"For if you forgive men when they sin against you, your Heavenly Father will also forgive you. But if you do not forgive men their sins, your Father will not forgive your sins." (Matthew 6: 14) Luke 17: 3 says, "So watch yourselves. If your brother sins, rebuke him, and if he repents, forgive him."
I think one of the mistakes we as Christians make, however, is thinking forgiveness is a one-step action. Simply forgive. Instantly. I don't believe this is what Jesus had in mind when he spoke about forgiveness. In the last passage cited, repentance and rebuke are part of the forgiveness process. Other passages speak about the process of reconciliation. (See Matthew 18) When our wounds are severe, and the offense significant, it will usually take a great deal of time, and effort on our parts, to heal. There are many feelings, and memories, which need healing.
You share how you cannot forget the act that started all of your troubles, presumably his addiction to pornography. You may still be harboring bitterness, anger and hurt, and these feelings need to be processed with your husband in counseling. It would be understandable for you to still have difficult feelings, since the wound is still relatively fresh.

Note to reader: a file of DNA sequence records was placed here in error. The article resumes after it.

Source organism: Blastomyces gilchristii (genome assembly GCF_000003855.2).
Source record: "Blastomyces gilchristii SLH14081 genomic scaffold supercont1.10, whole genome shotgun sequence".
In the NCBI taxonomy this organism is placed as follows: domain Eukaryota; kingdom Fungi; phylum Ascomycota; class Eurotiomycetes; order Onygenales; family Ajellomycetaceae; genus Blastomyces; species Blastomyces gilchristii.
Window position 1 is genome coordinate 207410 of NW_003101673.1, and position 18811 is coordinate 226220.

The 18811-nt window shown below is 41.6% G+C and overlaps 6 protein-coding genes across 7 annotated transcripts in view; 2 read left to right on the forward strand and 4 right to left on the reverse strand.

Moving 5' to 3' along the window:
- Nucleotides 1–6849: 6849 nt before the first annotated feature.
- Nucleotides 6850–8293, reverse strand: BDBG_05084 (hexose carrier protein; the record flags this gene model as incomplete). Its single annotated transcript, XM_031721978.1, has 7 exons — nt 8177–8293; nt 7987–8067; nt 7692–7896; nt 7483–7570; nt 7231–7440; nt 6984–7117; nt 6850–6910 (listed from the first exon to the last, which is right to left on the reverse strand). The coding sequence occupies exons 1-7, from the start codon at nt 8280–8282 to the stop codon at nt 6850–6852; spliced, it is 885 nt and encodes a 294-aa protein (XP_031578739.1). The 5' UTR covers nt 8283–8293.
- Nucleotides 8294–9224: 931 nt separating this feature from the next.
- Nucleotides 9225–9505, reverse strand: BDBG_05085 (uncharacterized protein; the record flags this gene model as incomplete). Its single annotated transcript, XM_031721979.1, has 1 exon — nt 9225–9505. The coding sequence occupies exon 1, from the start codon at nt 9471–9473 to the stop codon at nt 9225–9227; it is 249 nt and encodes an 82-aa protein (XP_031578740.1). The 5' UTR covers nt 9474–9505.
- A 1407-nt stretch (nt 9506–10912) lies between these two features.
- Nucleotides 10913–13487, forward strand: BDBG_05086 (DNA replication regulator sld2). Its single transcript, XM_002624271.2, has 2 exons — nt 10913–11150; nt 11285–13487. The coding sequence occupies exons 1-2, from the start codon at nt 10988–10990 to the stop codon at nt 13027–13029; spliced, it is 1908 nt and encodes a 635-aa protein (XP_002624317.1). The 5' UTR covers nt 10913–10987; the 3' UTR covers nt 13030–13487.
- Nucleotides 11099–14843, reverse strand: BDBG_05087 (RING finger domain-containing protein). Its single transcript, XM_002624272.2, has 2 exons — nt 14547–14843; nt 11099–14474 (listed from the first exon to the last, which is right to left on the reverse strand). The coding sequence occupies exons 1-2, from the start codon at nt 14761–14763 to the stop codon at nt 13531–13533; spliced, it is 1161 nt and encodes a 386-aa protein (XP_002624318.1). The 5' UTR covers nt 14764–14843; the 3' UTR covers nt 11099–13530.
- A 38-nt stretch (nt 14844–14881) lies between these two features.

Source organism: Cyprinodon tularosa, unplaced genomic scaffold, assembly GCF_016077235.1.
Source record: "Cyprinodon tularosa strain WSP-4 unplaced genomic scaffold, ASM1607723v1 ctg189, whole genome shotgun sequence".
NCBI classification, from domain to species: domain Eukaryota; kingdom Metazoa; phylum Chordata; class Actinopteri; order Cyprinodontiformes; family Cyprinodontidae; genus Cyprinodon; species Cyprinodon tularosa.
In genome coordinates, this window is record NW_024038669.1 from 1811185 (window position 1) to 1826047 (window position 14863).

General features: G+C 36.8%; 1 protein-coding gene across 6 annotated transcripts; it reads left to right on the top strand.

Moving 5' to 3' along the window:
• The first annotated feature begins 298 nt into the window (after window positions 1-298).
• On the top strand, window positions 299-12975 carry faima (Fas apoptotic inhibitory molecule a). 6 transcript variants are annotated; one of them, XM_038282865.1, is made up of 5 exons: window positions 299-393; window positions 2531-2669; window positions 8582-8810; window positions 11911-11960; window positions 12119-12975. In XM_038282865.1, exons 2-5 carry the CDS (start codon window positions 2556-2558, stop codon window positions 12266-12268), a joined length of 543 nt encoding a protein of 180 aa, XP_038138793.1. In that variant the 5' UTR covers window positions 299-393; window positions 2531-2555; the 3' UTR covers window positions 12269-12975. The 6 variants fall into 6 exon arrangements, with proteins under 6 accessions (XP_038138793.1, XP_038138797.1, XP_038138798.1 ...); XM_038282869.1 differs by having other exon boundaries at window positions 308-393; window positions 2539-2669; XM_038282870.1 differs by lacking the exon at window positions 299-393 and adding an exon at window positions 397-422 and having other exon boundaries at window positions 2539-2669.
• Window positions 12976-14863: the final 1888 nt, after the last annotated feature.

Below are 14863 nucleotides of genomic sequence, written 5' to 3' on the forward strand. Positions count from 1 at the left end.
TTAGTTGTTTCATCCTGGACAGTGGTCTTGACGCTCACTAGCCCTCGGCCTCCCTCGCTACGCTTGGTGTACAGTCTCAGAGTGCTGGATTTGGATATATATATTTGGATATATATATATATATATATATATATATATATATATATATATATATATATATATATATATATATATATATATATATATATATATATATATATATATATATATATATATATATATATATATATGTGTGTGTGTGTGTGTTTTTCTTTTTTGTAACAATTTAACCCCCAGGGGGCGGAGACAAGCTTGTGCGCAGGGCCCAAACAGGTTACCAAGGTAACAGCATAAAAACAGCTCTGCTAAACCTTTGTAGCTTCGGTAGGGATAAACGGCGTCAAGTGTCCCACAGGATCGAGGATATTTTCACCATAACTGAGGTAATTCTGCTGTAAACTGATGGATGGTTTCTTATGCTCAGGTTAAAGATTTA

Additionally, his offenses were sexual in nature, with other women. This creates a unique wound. Undoubtedly you struggle with unpleasant images in your mind from his egregious behavior. This may require special efforts on both of your parts for healing—and there may always be a tenderness around these issues.
You say your husband is still in counseling. How about you? Have you identified the ways you still feel wounded? Have you shared with your husband exactly what you'd like him to change so that you feel secure in the marriage? There may still be behavior changes needs so you can begin the process of trusting him again? I wonder if it might help to be in counseling with him, as well as being apprised of where he is at in his counseling.
Be patient with yourself. Those who have been through similar trauma quickly share the importance of allowing yourself time to heal. You have sought counseling, which is positive, and want to soften your heart, which is the first critical step in forgiveness. Consider sitting with your husband and praying for wisdom about what may still be hidden in your heart that needs healing. God will be faithful to honor your prayers.
Originally posted in March of 2007.
Dr. David Hawkins is the director of the Marriage Recover Center where he counsels couples in distress. He is the author of over 30 books, including Dealing With the CrazyMakers in Your Life, 90 Days to a Fantastic Marriage, and Saying It So He'll Listen. Dr. Hawkins grew up in the beautiful Pacific Northwest and lives with his wife on the South Puget Sound where he enjoys sailing, biking, and skiing. He has active practices in two Washington cities.